The Cayman Islands Football Association (CIFA) has been hit by further scandal with the arrest of First Vice-President Bruce Blake by the Cayman Islands Anti-Corruption Commission. A second Cayman Island football official is believed to have been arrested but no names have been released.
Blake has been arrested on suspicion of money laundering and secret commissions, according to local news outlet Cayman 27.
Blake was a close associate of former CONCACAF and CIFA president Jeffrey Webb who is a central figure in the US Department of Justice indictments into corruption in global football. Webb has pleaded guilty and is awaiting sentencing which last month was postponed for fifth time by a Brooklyn federal court judge. The new date is now set for 24 January 2018.
Blake, a former lawyer in the Cayman Islands at Maples, left his position in 2015 after the first round of US DoJ indictments of football executives. He took over as Acting CIFA President and served in that role until 2016 when Lee Ramoon was elected as president. He is a member of the Caribbean Football Union executive committee.
It is unclear if the charges against Blake relate to the activity of Webb and the US indictment to which he has pleaded guilty, to other football related activity, or to activity unrelated to football. Webb may have become the law enforcement gift that keeps on giving and with the major FIFA scandals already under investigation the web is potentially widening.
The Cayman Islands is policed by Britain’s Metropolitan Police and its financial crimes division. It has been very active in the Cayman Islands with its serious fraud squad in recent years including bringing actions against former Premier McKeeva Bush who was removed from his post in December 2012 following a vote of no confidence after his arrest on corruption charges. Bush was later acquitted of all charges against him in by the Grand Court of the Cayman Islands in 2014. He has since been re-elected as a member of parliament with his political party narrowly failing to return him to his former post of premier.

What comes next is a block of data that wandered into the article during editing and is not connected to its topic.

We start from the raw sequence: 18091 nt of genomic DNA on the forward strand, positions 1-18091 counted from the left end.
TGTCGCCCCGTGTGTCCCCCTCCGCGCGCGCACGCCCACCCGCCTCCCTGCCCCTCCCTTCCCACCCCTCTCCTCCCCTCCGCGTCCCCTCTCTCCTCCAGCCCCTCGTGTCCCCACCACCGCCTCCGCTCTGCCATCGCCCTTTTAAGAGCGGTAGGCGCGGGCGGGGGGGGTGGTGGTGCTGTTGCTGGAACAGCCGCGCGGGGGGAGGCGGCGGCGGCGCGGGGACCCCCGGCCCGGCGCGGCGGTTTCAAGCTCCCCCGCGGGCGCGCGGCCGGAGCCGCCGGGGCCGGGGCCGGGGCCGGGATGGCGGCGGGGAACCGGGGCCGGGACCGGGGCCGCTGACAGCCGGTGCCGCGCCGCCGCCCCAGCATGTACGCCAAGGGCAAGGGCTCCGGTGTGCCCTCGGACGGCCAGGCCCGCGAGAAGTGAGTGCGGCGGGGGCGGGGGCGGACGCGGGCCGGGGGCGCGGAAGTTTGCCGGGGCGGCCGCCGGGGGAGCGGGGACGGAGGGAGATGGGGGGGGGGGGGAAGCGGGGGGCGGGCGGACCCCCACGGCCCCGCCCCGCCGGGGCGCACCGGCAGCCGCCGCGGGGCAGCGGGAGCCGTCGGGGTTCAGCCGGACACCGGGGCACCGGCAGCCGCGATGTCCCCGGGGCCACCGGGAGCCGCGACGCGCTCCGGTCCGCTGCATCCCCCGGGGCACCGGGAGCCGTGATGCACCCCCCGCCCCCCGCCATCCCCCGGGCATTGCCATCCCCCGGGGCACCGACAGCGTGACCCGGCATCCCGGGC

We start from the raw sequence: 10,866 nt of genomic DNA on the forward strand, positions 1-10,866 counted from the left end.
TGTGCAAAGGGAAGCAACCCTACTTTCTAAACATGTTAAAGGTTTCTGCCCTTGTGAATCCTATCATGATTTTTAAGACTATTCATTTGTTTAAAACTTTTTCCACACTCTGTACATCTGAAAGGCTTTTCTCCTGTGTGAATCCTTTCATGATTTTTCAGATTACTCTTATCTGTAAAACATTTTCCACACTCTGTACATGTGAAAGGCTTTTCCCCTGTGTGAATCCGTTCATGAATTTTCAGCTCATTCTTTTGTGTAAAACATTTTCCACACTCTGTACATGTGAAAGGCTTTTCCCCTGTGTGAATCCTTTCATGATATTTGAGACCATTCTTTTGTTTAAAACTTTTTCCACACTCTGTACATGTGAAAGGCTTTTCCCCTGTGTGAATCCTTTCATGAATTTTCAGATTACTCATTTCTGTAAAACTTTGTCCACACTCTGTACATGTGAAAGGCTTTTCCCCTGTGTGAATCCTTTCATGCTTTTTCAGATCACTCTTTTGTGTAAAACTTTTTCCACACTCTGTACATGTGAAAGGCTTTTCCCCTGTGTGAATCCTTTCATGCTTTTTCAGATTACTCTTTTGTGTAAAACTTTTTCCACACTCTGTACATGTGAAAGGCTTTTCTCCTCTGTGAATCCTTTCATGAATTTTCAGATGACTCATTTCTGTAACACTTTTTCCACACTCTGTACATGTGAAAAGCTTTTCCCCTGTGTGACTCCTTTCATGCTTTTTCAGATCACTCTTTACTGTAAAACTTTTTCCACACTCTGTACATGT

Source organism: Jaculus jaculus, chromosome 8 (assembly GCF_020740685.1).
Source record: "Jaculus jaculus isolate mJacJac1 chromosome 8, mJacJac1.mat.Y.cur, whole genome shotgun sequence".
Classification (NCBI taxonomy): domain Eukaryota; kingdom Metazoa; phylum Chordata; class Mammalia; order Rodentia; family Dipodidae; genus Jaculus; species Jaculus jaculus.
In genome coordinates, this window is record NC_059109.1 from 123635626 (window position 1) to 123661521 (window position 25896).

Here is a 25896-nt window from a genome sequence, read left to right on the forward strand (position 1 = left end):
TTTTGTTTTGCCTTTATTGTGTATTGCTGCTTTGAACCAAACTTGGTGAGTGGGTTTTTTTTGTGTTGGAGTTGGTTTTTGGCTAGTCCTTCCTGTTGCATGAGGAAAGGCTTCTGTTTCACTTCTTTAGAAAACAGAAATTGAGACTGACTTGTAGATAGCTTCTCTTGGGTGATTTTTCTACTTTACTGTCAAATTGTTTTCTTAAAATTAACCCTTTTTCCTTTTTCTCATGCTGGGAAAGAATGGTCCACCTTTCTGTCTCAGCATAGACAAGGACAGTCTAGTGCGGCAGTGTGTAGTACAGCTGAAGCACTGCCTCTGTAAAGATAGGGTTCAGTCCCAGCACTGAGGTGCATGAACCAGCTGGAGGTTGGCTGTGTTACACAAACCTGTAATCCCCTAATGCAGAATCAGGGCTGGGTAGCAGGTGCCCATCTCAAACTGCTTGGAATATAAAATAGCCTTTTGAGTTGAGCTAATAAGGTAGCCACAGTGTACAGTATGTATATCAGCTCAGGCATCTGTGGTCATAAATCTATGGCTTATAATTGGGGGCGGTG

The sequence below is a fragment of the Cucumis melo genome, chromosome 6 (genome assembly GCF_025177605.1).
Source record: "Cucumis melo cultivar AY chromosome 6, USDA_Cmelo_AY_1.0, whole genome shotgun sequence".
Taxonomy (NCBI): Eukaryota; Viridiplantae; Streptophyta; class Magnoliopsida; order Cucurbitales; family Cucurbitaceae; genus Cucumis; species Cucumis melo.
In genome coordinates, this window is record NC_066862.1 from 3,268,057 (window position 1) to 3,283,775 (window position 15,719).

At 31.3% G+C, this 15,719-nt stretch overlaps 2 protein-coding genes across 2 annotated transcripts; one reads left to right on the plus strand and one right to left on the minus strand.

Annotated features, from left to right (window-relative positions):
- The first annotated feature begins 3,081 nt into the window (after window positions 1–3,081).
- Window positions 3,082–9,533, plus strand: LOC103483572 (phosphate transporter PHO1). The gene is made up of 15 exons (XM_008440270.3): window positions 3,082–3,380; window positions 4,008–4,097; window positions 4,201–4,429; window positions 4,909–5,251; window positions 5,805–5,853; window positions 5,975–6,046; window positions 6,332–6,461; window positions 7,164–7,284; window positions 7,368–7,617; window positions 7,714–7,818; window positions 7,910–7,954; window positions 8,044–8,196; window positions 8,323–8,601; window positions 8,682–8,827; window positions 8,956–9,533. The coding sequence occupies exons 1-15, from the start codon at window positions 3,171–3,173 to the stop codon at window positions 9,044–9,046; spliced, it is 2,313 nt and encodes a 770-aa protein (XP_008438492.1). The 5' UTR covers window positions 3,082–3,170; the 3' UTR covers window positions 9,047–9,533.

Blake has frequently denied any wrongdoing or knowing of any wrongdoing by CIFA members, including Webb and former CIFA treasurer Canover Watson. Watson was found guilty of fraud in the Cayman Islands in relation to the Health Services Authority CarePay scandal where over-inflated contracts were deemed to have been awarded to his associates and companies he had an interest in.
Watson was also a member of CONCACAF’s audit committee. His arrest, like Blake’s, was a great surprise to football’s regional insiders.
Blake has been a supporter of reform in the Caribbean, and although a member of the CFU executive committee, has been a strong behind-the-scenes supporter of CONCACAF’s re-organisation of the region which has seen the CFU’s financial support withdrawn and cracks emerge in its previous Caribbean solidarity.